When I was a kid I always thought it was cool to listen to my parents and especially my grandparents talk about the good old days.
When they talked about the good old days they meant the 30's and 40's. I would listen to the stories about rationing during the depression and World War II. Not that those were good times mind you but they would sentimentally reminisce about the days when your only entertainment would come via the radio.
Yes I am sure those were nostalgic times for them.
I was thinking the other day, while making one bad Skagit cast after another, on one of my favorite winter steelhead streams about my good old days of fishing here in the Pacific Northwest.
I'm talking about about the early 70's specifically because that is when I first picked up a fishing rod to pursue the salmon, steelhead and trout of this region.
Back in those days there was no internet! If you were pursuing winter steelhead you had to pay close attention to the river levels much like today. The difference, of course, was not a mouse click away like it is today. There was a number you called to get the latest river levels. More times than not the information was not real up to date so you watched the weather forecast and took your chances. Hey it worked too! We hooked a lot of steelhead back in those days. Those good old days were filled with anticipation of a Saturday trip after a long week of work. We boraxed our roe back then because the new super cures were not yet invented. I loved the after Thanksgiving tackle sales where I could stock up on all the gear I would need for the winter.
The reel of choice was the old ABU Ambassadeur level winds that could throw a birds nest big enough for an eagle to nest in. Very seldom did we use spinning rods for our winter steelheading.
Of course the Holy Grail of steelhead rods was the Fenwick FS83C. This brown fiberglass rod was the desire for all serious steelheaders and the $49.95 price tag was out of reach for most of us blue collar guys.
Hey we even read Fishing and Hunting news to get the latest "Metalhead" reports! I sometimes miss that outdated rag.
Then there was the fly fishing world of nearly forty years ago. It was pretty common to find Leonard Duracane or Orvis bamboo rods at most fly shops back then. Hardy reels were also very commonplace too. Graphite was still in it's infancy back then but it was pretty easy to build your own rod out of the best Lamiglas fiberglass blanks.
Jim Teeny was taking the fly fishing world by storm with his epic 16mm films of East Lake in Central Oregon. We salivated about those big rainbows and browns of the Newberry Crater lakes. We all tied counterfeit "Teeny Nymphs" but of course never realized the success of Teeny....wonder why?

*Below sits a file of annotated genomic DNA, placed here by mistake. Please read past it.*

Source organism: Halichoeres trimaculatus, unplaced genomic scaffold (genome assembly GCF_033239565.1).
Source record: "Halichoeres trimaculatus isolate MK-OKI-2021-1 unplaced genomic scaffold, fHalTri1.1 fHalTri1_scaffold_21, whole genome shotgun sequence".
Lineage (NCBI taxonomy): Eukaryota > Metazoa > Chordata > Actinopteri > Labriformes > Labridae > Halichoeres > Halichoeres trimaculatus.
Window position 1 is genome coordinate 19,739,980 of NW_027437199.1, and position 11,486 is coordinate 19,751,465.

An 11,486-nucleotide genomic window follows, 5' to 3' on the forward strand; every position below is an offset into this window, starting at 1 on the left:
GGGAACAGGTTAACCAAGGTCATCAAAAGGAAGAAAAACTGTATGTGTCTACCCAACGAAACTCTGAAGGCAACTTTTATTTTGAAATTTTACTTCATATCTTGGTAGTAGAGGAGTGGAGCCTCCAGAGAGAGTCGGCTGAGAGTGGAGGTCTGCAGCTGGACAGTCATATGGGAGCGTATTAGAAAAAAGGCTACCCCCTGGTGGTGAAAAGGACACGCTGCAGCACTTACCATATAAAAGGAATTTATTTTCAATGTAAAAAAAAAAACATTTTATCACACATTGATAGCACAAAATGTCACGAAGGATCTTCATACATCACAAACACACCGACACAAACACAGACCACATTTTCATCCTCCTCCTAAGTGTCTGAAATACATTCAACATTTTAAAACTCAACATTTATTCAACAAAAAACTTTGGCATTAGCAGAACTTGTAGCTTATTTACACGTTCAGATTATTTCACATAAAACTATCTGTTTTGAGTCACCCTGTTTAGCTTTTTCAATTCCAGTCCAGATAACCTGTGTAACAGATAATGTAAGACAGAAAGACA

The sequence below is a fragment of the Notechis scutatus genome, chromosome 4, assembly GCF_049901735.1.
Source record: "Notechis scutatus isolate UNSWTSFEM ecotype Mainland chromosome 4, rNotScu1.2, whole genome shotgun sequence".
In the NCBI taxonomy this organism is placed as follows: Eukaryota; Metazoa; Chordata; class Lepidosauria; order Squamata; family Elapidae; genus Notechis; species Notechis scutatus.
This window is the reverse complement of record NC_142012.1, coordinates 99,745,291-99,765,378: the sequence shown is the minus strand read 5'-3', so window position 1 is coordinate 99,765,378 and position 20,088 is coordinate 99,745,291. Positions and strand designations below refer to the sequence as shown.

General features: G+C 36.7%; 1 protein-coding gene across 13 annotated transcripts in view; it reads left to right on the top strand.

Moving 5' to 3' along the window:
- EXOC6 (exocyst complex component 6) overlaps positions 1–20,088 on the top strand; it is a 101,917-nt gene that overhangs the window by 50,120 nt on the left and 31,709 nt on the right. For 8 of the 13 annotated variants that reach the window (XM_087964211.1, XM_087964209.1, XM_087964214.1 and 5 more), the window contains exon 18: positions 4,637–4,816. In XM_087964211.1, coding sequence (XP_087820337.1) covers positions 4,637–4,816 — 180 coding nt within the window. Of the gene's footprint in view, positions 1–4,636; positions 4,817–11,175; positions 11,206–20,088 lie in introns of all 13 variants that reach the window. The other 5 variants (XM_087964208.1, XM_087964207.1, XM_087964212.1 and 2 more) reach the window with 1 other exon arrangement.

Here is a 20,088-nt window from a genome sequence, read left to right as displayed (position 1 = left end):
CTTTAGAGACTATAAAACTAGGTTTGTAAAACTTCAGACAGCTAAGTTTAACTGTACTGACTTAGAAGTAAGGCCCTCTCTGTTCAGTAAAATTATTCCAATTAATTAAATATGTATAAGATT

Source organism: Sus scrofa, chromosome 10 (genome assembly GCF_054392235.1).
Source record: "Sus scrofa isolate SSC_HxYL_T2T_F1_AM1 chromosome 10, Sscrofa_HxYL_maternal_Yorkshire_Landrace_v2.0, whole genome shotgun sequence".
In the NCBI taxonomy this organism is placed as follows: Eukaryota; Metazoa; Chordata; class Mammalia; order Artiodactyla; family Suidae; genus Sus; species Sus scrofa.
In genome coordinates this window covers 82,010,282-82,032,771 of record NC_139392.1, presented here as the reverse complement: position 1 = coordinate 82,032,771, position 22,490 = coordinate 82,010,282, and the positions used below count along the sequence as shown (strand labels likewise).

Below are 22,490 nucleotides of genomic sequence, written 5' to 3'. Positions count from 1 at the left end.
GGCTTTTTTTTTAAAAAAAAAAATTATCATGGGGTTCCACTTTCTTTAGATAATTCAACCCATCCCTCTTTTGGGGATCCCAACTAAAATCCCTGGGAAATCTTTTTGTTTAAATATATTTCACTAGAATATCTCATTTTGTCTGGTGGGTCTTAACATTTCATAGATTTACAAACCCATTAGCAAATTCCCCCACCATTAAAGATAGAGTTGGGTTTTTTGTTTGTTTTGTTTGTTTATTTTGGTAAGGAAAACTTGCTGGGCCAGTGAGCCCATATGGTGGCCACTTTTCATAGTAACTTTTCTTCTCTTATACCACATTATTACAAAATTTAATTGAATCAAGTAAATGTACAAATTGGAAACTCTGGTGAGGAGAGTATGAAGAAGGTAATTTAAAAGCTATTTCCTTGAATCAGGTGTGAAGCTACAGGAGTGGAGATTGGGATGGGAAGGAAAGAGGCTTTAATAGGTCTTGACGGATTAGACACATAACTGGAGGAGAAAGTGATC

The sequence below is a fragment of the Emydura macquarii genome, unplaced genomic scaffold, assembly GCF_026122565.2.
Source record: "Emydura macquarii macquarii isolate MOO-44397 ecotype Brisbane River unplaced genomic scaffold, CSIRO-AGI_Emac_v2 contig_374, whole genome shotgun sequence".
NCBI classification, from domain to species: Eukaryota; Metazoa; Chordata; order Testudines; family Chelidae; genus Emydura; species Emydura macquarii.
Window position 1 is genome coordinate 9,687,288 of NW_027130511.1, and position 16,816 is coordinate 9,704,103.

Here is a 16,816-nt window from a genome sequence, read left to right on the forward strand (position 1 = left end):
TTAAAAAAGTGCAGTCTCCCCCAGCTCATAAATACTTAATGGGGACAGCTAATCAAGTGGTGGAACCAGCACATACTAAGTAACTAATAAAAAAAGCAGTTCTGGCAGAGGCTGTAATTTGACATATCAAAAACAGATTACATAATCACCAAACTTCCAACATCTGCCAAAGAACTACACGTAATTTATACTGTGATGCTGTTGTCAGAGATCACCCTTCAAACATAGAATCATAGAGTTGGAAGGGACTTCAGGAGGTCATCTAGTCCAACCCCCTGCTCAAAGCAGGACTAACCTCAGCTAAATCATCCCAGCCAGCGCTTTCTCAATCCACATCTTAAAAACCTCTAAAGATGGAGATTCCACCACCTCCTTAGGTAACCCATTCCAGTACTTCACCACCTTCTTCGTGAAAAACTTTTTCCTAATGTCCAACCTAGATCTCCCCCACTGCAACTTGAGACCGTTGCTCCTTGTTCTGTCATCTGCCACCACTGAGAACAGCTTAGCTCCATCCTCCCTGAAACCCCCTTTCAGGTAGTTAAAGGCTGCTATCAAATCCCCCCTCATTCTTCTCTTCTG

Back in those days the Deschutes was still a legendary summer steelhead river and I remember how terrified I was of a potential but ultimately unlikely encounter with a Deschutes rattlesnake. This fear was something my older fishing partners had a lot of fun with.Speaking of legends the master of dry line steelhead fly Fishing, Bill McMillan could be found along the Washougal river back then. I would marvel at his sophisticated but aloof approach to steelhead on a fly.
Bill Bakke was around back then too.We mostly thought his ideas on wild fish conservation were pretty far fetched and over our heads. Bill's hair and beard were still red back then too! Little did we know that the vision of guys like Bakke and McMillan laid the ground work for wild salmonid conservation today.
I was young and impressionable back then and now I am just old and jaded.
While the world wide web has brought a vast amount of information to our computer screens I think it has hurt our resource also. There is no "paying your dues" anymore when it comes to learning to be an angler as most new guys do not have the patience to learn the right way. Of course fishing ethics has not made the transition to the 21st century all that well either and it shows.
Salmon and steelhead seem to be more of a commodity these days with the internet forums where one can post a myriad of photos of his/her heroic piscatorial conquests to the adulation of the cyber world masses.
On a positive note, modern conservation science has made great strides in recognizing the perils our coldwater fisheries face and how to best deal with those perils. Enlightened conservation groups are working hard to make a difference.
So while I miss some aspects of those good old days I am glad of what I've learned over the years. I've matured into someone who thinks wild salmon, trout and steelhead are pretty damn important.
This is a picture of me from 1974 holding my first winter steelhead caught on the Sandy river. A spawner female shooting single eggs!!! That rod was made by me also. Wow things sure have changed haven't they?